It took me a while to realize that the posts that gave me the most pleasure weren't actually the ones about webcomics. Because you write so much from the heart, not only am I reading you, I'm rooting for you.

Judging by the other comments, I'm not alone. I still want webcomics reviews (and criminy, take fifteen minutes out of your life and read Perry Bible Fellowship) but I don't want the reviews at the expense of your enjoyment of writing. It's given all of us too much pleasure for it to become a chore for you.

Thanks for what you've written, and for what you'll write in the future, whatever it is.

Comment from: Ray Radlein posted at April 21, 2005 4:06 AM

Let's be frank -- there reaches a point of pinnacle on the Web. You're new and interesting and exciting and avant garde, and then you become mainstream, and then you become old hat and someone else is new and exciting.

That's why I've already started reading Webfloop.

Comment from: SK posted at April 21, 2005 5:10 AM

hy were none of the options 'cut back on Websnark'?

For example, not feeling that something has to be put up every day would help a lot. Moving to a weekly schedule, for example, or even just only writing abotu something whenever there is somethign you want to write about.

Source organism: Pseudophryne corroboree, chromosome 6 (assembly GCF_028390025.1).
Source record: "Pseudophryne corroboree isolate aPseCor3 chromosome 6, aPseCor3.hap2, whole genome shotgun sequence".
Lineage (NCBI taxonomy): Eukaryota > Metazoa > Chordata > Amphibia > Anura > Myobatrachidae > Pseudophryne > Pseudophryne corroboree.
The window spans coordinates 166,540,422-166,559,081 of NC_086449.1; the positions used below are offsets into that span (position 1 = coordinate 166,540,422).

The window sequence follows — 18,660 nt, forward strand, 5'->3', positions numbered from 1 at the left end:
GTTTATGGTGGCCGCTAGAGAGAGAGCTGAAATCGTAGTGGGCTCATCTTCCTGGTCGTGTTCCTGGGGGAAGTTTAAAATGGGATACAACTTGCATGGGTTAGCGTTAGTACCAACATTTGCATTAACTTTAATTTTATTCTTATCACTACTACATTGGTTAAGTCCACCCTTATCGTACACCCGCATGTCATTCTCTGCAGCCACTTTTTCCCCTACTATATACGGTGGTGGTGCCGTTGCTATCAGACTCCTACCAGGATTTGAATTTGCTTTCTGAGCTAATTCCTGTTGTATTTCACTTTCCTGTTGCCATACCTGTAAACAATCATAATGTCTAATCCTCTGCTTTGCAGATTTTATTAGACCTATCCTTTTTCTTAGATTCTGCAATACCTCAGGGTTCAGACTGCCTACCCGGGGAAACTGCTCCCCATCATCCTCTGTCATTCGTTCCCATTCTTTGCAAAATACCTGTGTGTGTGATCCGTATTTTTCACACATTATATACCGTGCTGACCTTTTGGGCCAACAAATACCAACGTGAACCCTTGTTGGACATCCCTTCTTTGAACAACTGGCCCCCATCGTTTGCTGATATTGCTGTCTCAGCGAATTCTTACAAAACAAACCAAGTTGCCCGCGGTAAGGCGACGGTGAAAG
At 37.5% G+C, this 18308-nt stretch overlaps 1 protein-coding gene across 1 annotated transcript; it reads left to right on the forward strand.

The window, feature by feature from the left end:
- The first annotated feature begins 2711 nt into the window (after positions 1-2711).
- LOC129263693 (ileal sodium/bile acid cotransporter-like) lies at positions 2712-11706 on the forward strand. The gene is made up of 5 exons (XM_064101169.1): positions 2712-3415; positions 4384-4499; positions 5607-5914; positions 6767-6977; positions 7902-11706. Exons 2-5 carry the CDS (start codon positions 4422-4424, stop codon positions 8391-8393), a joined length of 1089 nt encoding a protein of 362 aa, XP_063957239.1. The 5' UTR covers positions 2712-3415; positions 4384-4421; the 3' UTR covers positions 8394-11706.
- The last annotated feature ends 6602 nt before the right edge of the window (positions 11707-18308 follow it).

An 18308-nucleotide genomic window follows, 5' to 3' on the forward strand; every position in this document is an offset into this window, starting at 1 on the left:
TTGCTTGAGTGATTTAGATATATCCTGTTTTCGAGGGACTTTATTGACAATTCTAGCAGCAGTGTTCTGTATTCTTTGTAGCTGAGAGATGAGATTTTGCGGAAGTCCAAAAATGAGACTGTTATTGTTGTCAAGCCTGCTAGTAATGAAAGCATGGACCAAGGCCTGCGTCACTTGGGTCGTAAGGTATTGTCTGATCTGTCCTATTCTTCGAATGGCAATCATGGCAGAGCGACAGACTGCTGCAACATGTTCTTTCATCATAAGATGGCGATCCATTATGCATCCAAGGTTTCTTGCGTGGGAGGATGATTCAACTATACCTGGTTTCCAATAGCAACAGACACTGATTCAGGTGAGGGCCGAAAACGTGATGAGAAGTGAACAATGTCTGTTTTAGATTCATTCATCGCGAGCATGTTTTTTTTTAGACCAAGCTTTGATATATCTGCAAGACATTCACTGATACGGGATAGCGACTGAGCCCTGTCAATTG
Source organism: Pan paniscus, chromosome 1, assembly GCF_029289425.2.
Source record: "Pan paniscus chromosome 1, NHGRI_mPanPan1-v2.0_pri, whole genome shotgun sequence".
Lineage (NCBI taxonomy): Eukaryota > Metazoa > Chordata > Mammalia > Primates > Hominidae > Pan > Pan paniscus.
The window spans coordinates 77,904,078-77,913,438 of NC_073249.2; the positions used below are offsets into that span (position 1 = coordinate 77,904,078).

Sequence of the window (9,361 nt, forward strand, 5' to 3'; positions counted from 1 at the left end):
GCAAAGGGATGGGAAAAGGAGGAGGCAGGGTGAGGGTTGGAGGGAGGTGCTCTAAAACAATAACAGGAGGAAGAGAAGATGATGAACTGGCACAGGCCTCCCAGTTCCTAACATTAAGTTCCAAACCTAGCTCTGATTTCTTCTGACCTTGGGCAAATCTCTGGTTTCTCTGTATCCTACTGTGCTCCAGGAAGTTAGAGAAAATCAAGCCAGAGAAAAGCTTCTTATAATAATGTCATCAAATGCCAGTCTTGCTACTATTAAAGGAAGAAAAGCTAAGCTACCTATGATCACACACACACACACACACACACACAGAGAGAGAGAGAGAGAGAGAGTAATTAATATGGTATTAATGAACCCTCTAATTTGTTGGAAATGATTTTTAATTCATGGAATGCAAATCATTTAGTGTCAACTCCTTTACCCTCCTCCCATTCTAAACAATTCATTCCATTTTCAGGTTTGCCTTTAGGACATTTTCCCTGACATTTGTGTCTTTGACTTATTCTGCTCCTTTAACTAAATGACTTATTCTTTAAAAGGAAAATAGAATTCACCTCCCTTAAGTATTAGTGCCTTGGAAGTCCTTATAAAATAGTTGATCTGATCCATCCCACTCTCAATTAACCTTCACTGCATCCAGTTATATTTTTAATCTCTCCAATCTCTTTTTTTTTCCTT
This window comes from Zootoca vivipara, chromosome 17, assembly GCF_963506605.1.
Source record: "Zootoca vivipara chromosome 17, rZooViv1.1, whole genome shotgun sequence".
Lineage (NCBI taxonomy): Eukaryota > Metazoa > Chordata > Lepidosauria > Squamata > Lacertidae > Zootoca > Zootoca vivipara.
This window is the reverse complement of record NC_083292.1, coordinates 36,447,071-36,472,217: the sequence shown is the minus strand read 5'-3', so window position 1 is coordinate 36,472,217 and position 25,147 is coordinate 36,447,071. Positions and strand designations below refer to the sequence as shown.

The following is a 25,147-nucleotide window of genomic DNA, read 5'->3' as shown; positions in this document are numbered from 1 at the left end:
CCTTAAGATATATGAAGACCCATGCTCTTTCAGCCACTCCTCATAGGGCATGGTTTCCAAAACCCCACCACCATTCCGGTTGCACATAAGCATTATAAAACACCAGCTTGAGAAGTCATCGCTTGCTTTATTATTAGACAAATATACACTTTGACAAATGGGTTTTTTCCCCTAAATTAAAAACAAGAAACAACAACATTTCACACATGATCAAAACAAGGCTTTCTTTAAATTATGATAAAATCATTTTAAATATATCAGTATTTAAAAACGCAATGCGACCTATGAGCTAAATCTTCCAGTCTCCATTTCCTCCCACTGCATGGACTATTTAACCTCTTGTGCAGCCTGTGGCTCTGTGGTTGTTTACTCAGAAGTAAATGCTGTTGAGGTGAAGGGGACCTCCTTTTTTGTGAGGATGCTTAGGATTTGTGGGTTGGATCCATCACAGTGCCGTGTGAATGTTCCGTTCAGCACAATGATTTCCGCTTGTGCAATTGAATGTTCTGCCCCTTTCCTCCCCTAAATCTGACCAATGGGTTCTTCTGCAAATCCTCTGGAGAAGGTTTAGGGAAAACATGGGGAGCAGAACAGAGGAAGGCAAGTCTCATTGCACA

Comment from: SteveC86 posted at April 21, 2005 11:12 AM

GAK!! Another "to write or not to write, THAT is the questio-OWW my eye!"

Yeah, i poked him. Just write! got dammint! If you don't HAVE to write, then don't, because that means you are writing for someone else. WRITE/DRAW/CREATE for YOURSELF. I have to draw comics. If no one EVER reads them I still have to draw them. So shut the helm up and WRITE!

But make sure it's about web comics, occasionaly, or you're off the list!

HAHAHA

Comment from: munkymu posted at April 21, 2005 12:16 PM

"Why were none of the options 'cut back on Websnark'?"

Yes, that's it exactly. The key phrase in my post was **decide on on what sort of schedule you can manage**. If Eric has Weds come in and do posts, is considering having more guests and is unhappy enough to do a Problem Statement, then he should be carefully considering whether the schedule he has chosen is what he wants to stick with. There doesn't need to be all this drama associated with it. Life throws us curveballs, and the commitment we have to our projects changes. It's better to say "I guess I'll do it once a week" and stick to it (until the next big re-evaluation) than say "Every day! Every day!" and put out something you have no joy in any more. At that point, you suffer and your content suffers and your readers suffer.

Comment from: BassetKing posted at April 22, 2005 4:43 AM

Eric, You rock me like a Hurricane.

I'll keep reading Websnark for your writing style.

's right.

I don't read this for the content.

I don't read this because it's the "Be all and end all of webcomic knowledge".

I read this for the same reason I read Warren Ellis's blog.

I like how you put letters onto paper.